When Microsoft first launched the Xbox One, it came with a 500 GB internal drive, of which about 360 GB is available for the end user. Since that time, they have also released models with 1 TB of internal storage. It is unfortunate that the Xbox One does not feature an easily replaceable drive, but a few months after release they added support for external USB drives. The Seagate Game Drive for Xbox is specifically designed for this role. It has been certified by Microsoft for use with the Xbox, but mostly it has been branded with Xbox and colored Xbox green.

The package comes with just the drive and a micro USB 3.0 cable for use, which is 18-inches in length. The drive is pre-formatted with NTFS and if you want you can of course use this as a USB 3.0 storage drive on a PC as well. Maybe you are an Xbox fan. The drive is powered by the USB cable as well so there are no other connections necessary.

Configuring the drive for use with the Xbox is as easy as plugging it in. The Xbox will detect it and ask if you want to format it for use with games and content, and you just say yes. Easy as that.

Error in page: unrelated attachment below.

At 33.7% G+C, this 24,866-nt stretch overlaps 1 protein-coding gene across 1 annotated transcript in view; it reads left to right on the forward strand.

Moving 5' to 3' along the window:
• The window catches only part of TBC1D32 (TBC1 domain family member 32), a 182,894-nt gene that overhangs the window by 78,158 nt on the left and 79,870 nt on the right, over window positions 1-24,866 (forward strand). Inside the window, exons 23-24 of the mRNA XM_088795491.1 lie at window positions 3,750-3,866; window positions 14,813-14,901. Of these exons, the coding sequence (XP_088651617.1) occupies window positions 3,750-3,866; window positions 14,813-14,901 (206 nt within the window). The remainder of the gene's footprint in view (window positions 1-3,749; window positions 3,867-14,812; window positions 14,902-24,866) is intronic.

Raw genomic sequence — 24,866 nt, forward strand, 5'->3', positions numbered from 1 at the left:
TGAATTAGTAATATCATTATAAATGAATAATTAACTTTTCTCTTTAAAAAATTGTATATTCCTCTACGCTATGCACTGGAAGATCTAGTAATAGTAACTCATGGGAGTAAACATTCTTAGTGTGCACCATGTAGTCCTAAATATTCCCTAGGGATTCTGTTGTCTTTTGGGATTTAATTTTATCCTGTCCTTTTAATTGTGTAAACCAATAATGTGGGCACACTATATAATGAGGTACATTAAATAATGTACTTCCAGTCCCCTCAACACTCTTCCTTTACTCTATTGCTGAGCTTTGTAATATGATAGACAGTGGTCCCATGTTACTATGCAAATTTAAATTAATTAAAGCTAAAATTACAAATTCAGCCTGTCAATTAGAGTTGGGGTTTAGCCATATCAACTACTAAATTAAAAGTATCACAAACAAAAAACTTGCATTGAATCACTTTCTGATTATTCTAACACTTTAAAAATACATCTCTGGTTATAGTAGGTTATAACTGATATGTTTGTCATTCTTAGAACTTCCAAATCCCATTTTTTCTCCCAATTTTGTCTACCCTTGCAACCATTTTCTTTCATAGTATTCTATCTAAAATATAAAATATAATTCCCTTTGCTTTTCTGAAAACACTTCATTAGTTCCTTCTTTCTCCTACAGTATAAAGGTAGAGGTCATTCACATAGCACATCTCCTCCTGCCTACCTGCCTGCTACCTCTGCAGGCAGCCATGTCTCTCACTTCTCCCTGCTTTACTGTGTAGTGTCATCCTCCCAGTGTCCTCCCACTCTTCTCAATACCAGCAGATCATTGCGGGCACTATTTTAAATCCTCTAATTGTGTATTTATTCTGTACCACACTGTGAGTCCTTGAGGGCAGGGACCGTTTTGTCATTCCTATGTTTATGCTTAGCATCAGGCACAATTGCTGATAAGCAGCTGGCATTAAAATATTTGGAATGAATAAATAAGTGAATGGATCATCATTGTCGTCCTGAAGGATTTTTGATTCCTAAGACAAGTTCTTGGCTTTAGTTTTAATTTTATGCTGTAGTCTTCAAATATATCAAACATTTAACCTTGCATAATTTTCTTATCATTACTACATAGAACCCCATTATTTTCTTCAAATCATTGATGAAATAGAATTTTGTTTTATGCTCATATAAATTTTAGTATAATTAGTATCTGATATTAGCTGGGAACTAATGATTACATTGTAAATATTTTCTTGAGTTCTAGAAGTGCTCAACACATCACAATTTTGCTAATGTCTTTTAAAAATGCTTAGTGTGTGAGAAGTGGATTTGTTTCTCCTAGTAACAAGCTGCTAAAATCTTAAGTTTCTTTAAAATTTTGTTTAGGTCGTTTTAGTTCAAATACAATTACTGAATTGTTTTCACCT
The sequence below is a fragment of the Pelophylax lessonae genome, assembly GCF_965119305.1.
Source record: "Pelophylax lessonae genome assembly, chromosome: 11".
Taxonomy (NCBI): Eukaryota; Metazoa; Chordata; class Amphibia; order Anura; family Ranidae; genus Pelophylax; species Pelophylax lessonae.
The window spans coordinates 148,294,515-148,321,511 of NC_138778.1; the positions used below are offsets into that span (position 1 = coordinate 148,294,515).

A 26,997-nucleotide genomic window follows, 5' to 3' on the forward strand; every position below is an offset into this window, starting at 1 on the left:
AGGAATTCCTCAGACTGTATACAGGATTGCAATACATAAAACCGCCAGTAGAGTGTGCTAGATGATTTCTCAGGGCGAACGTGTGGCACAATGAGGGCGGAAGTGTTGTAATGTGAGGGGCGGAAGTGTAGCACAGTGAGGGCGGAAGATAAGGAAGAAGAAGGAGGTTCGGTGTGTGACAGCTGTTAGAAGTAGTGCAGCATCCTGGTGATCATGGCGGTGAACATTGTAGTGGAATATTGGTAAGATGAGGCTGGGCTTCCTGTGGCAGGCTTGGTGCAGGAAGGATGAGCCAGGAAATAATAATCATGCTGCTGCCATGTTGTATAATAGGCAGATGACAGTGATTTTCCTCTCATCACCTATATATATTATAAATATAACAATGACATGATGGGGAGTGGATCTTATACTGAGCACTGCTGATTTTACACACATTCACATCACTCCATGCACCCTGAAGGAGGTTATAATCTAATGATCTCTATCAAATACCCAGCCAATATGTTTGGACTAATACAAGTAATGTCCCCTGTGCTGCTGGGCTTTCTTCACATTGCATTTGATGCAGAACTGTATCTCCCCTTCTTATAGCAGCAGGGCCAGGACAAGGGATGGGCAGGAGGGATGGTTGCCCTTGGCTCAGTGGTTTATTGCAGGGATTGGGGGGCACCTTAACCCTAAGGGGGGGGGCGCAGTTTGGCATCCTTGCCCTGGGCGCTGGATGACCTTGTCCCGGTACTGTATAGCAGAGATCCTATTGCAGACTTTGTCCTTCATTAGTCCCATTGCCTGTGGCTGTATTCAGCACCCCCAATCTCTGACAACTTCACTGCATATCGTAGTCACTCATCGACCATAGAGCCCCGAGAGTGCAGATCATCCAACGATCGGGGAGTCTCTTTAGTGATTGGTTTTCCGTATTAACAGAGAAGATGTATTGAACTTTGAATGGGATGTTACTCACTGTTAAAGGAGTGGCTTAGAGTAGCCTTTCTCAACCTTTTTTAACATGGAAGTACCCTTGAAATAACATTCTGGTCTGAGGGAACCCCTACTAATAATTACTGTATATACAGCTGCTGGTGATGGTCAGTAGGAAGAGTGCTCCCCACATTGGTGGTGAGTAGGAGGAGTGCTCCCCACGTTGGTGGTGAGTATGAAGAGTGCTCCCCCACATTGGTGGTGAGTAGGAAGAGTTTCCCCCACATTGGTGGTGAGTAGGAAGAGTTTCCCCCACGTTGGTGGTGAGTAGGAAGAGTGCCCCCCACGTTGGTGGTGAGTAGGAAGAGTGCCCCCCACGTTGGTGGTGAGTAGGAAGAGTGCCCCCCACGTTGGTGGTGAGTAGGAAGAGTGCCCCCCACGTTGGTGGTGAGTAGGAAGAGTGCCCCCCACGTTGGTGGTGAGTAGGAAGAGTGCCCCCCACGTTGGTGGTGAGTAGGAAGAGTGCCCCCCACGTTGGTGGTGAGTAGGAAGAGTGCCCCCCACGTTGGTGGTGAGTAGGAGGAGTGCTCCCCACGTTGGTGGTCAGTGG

Once installed on the Xbox it will ask you if you want to use it as the default save location for new downloads and game installs. The Xbox does not pool this drive, which makes it slightly more complicated to use since if you want your existing games there you have to move them. Pooling would make this seamless for the end user. The advantage of pooling though is that you can bring your Game Drive with you over to another Xbox and you will be guaranteed that your games are there, so you can just start playing.

As someone who has been around the field for a while, it continues to amaze me how much storage they can fit into a magnetic platter. The Game Drive for Xbox is 2 TB (calculated in base 10 for reasons only marketing would be able to explain) and adds a significant amount of storage to the Xbox One without being bulky. It is very small and quiet, being a laptop based drive. There are no cooling fans to fail, or ramp up in volume.